Can Companies Charge for Tech Support When They Can’t Fix Their Hardware’s Problems?


Share on LinkedIn

Obviously, companies can do whatever the hell they want to do. But “can” companies charge for customer service on their problems regardless of whether they can fix the problems or not – and get away with it?

Knowing the CT readership, I can see heads all over the world shaking their heads “no” in unison. Well, guess what folks – that’s HP’s new policy.

Several of us on Linkedin CEM sites have been writing about what the hell HP is up to, when a former HPer who left after HP off-shored customer service but still feels loyalty to the company, took it upon herself to try to connect us to senior management, so they hear customer reactions first hand.

Today, I had a call from a supposed customer service executive about my problem (described in a previous CT blog and one David Sims posted more recently). Aside from dealing with two CSR layers who barely speak English, and one who doesn’t understand English, my outrage was over being told I would pay $59.99 for a service call whether or not HP fixed the problem.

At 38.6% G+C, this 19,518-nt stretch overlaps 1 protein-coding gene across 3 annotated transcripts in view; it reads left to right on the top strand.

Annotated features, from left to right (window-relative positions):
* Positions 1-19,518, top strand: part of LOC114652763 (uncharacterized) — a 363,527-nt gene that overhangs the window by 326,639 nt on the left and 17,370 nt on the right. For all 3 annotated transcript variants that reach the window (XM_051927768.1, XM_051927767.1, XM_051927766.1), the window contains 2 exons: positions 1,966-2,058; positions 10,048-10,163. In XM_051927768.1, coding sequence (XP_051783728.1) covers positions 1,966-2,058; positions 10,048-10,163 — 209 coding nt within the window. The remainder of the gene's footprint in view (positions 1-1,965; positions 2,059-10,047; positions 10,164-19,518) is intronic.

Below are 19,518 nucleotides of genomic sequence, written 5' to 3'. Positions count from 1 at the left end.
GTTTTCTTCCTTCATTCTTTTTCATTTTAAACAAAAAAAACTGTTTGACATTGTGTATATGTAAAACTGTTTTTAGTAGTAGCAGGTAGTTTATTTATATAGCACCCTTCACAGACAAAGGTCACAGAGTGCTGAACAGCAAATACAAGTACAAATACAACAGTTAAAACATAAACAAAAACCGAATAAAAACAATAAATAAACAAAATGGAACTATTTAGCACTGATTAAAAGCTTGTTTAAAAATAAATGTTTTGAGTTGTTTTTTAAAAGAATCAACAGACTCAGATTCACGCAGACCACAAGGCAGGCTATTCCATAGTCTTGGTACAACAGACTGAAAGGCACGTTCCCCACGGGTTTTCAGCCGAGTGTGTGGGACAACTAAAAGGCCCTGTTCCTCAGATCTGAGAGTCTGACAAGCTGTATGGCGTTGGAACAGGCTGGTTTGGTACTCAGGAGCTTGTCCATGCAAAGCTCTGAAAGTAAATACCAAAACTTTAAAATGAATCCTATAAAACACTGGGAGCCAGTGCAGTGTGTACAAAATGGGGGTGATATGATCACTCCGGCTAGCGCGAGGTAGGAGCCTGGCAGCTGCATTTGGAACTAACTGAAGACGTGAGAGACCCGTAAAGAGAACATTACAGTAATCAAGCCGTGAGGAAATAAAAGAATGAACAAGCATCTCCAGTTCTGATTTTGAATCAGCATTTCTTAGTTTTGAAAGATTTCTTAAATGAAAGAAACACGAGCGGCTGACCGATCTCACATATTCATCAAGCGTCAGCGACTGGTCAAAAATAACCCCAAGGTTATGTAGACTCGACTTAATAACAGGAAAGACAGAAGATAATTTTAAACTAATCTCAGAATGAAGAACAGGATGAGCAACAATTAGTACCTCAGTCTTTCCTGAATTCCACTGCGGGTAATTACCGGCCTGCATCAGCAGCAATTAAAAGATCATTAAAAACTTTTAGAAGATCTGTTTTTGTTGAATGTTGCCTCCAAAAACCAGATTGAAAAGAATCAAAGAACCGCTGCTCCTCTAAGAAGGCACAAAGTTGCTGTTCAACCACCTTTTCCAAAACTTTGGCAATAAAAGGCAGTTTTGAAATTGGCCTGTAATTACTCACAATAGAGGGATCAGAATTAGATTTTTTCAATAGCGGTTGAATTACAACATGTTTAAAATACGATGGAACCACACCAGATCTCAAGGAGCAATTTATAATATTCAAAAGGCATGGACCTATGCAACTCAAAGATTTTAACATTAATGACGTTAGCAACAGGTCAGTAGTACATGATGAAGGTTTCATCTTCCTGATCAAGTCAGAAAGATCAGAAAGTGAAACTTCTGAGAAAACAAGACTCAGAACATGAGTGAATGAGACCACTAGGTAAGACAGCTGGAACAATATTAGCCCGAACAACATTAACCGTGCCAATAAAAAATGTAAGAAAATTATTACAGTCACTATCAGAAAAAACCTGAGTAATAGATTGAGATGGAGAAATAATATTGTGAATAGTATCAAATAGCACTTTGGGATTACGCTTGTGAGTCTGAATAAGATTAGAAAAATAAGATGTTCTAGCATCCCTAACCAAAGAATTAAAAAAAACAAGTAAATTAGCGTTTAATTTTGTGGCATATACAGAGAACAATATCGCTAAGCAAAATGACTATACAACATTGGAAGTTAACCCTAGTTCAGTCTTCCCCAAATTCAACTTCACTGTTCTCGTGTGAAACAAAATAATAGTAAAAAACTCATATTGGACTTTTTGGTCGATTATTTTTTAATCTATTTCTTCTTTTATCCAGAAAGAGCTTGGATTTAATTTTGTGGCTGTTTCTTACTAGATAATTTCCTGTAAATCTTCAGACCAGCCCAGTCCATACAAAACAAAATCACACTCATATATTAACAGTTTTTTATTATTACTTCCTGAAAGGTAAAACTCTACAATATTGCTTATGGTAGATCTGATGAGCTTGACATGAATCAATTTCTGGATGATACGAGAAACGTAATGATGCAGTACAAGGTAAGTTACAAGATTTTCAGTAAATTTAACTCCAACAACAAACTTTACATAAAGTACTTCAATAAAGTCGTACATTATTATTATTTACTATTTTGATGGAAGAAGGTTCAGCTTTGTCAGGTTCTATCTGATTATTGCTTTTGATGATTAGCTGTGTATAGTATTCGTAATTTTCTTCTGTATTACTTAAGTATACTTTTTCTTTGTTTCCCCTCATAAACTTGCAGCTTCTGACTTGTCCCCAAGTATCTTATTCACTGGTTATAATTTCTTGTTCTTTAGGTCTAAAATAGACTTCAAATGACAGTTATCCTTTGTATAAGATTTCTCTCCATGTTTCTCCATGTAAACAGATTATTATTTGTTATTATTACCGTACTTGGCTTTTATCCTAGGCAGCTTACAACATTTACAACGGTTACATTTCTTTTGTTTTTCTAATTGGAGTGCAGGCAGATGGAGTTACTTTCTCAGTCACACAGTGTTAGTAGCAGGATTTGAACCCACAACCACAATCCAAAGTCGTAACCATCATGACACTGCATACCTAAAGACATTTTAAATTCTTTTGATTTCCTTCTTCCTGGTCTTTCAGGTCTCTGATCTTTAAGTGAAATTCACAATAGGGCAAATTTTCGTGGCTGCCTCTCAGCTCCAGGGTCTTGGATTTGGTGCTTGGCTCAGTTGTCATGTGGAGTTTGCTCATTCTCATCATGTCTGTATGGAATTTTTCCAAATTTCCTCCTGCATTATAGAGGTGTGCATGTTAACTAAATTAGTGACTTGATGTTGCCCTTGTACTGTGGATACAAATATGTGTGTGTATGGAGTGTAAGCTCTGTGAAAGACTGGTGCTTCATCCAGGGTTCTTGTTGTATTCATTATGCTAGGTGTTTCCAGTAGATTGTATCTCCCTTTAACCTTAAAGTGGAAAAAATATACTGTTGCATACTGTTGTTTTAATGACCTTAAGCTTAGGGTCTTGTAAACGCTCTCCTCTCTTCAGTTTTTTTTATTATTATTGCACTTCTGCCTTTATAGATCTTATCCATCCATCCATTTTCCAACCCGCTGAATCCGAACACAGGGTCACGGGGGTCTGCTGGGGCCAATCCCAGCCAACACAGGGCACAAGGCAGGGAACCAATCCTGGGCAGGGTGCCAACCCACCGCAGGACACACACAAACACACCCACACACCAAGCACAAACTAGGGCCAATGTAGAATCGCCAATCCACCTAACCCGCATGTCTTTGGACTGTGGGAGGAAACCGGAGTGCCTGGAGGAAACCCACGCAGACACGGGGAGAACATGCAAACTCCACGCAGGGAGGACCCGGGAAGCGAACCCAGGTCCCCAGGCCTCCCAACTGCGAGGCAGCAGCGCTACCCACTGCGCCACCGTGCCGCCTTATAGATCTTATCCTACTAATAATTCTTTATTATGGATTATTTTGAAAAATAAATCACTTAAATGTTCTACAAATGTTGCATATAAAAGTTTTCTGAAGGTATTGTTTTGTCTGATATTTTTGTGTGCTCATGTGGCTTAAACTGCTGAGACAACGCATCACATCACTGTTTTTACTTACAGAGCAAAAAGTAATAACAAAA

That’s a first. And I half expected her to say, “That’s an incorrect interpretation of our service policy.” But the other half of me understands that HP is abandoning its customer service reponsibilities in the SME space, and we’re down to caveat emptor. Sure enough, she blandly said something like, “I’m sorry, but that’s a new HP policy.” Like the fact that HP issued a “policy” means customers have to bend over and accept it. Finally, she offered, “I’m sorry I can’t help you more” (she didn’t know a guilty case manager had already apologized profusely and reversed the charge, because India couldn’t fix the problem with my hardware – I finally did). To which I replied, “Sorry that I can’t help you more.”

So folks in small businesses, if you’re thinking about buying HP hardware, be advised. Once stuff is out of warranty and breaks down, you might not be able to get it fixed – at least not by HP. Caveat emptor indeed!


Please use comments to add value to the discussion. Maximum one link to an educational blog post or article. We will NOT PUBLISH brief comments like "good post," comments that mainly promote links, or comments with links to companies, products, or services.

Please enter your comment!
Please enter your name here